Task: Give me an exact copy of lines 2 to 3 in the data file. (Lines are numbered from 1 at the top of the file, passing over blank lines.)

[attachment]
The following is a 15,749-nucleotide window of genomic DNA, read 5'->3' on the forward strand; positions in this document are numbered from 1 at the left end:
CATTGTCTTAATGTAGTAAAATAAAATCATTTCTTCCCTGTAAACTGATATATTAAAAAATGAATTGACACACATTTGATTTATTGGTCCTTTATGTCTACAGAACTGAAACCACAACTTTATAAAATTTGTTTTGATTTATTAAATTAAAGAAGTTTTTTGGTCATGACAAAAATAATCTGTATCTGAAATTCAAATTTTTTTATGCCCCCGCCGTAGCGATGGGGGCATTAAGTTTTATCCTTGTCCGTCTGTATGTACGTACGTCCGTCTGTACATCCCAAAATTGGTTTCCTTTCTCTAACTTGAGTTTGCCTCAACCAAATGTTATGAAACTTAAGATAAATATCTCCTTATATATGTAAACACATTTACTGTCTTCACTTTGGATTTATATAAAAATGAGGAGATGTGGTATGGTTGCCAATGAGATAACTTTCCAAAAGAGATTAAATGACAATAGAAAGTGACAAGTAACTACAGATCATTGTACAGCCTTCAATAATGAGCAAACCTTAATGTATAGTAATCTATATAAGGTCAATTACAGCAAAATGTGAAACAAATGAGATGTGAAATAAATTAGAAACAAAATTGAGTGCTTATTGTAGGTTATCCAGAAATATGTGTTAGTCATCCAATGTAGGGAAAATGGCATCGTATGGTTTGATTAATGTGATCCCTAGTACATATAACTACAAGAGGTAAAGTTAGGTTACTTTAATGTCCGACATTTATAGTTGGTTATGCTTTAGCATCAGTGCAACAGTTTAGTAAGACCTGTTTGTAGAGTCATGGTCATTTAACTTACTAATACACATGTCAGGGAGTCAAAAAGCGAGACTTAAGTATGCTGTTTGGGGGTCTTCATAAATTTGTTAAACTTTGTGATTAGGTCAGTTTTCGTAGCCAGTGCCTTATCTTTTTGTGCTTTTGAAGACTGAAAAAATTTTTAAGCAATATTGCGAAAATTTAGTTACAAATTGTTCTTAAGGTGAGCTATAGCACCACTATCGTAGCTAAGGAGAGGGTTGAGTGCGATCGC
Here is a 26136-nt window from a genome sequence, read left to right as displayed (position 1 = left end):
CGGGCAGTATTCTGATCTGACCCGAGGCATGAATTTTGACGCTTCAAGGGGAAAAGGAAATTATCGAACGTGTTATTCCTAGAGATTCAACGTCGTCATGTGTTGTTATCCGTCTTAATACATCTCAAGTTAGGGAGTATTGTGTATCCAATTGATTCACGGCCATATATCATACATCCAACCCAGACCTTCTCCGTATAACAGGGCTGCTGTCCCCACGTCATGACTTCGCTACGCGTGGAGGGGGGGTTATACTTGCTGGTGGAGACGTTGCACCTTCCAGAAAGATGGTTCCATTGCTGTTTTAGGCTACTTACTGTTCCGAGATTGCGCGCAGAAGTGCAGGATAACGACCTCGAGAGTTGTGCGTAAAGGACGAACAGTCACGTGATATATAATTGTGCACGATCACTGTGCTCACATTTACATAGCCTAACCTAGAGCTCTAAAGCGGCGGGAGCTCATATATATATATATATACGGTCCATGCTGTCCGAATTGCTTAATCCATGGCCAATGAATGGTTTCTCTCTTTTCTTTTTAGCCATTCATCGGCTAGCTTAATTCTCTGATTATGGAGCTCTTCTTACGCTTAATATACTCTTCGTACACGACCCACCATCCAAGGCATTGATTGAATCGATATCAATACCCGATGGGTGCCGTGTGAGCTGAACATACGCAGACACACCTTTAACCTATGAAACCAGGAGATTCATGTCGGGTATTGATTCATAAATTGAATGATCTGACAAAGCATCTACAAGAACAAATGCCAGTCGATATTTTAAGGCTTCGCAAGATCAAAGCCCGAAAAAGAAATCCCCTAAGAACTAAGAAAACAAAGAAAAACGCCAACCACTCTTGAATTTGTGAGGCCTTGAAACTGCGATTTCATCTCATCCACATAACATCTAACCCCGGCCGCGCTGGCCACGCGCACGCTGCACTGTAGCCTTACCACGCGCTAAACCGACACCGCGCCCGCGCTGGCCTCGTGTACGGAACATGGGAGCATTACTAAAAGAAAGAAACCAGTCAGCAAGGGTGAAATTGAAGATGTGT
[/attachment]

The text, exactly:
CATTGTCTTAATGTAGTAAAATAAAATCATTTCTTCCCTGTAAACTGATATATTAAAAAATGAATTGACACACATTTGATTTATTGGTCCTTTATGTCTACAGAACTGAAACCACAACTTTATAAAATTTGTTTTGATTTATTAAATTAAAGAAGTTTTTTGGTCATGACAAAAATAATCTGTATCTGAAATTCAAATTTTTTTATGCCCCCGCCGTAGCGATGGGGGCATTAAGTTTTATCCTTGTCCGTCTGTATGTACGTACGTCCGTCTGTACATCCCAAAATTGGTTTCCTTTCTCTAACTTGAGTTTGCCTCAACCAAATGTTATGAAACTTAAGATAAATATCTCCTTATATATGTAAACACATTTACTGTCTTCACTTTGGATTTATATAAAAATGAGGAGATGTGGTATGGTTGCCAATGAGATAACTTTCCAAAAGAGATTAAATGACAATAGAAAGTGACAAGTAACTACAGATCATTGTACAGCCTTCAATAATGAGCAAACCTTAATGTATAGTAATCTATATAAGGTCAATTACAGCAAAATGTGAAACAAATGAGATGTGAAATAAATTAGAAACAAAATTGAGTGCTTATTGTAGGTTATCCAGAAATATGTGTTAGTCATCCAATGTAGGGAAAATGGCATCGTATGGTTTGATTAATGTGATCCCTAGTACATATAACTACAAGAGGTAAAGTTAGGTTACTTTAATGTCCGACATTTATAGTTGGTTATGCTTTAGCATCAGTGCAACAGTTTAGTAAGACCTGTTTGTAGAGTCATGGTCATTTAACTTACTAATACACATGTCAGGGAGTCAAAAAGCGAGACTTAAGTATGCTGTTTGGGGGTCTTCATAAATTTGTTAAACTTTGTGATTAGGTCAGTTTTCGTAGCCAGTGCCTTATCTTTTTGTGCTTTTGAAGACTGAAAAAATTTTTAAGCAATATTGCGAAAATTTAGTTACAAATTGTTCTTAAGGTGAGCTATAGCACCACTATCGTAGCTAAGGAGAGGGTTGAGTGCGATCGC
Here is a 26136-nt window from a genome sequence, read left to right as displayed (position 1 = left end):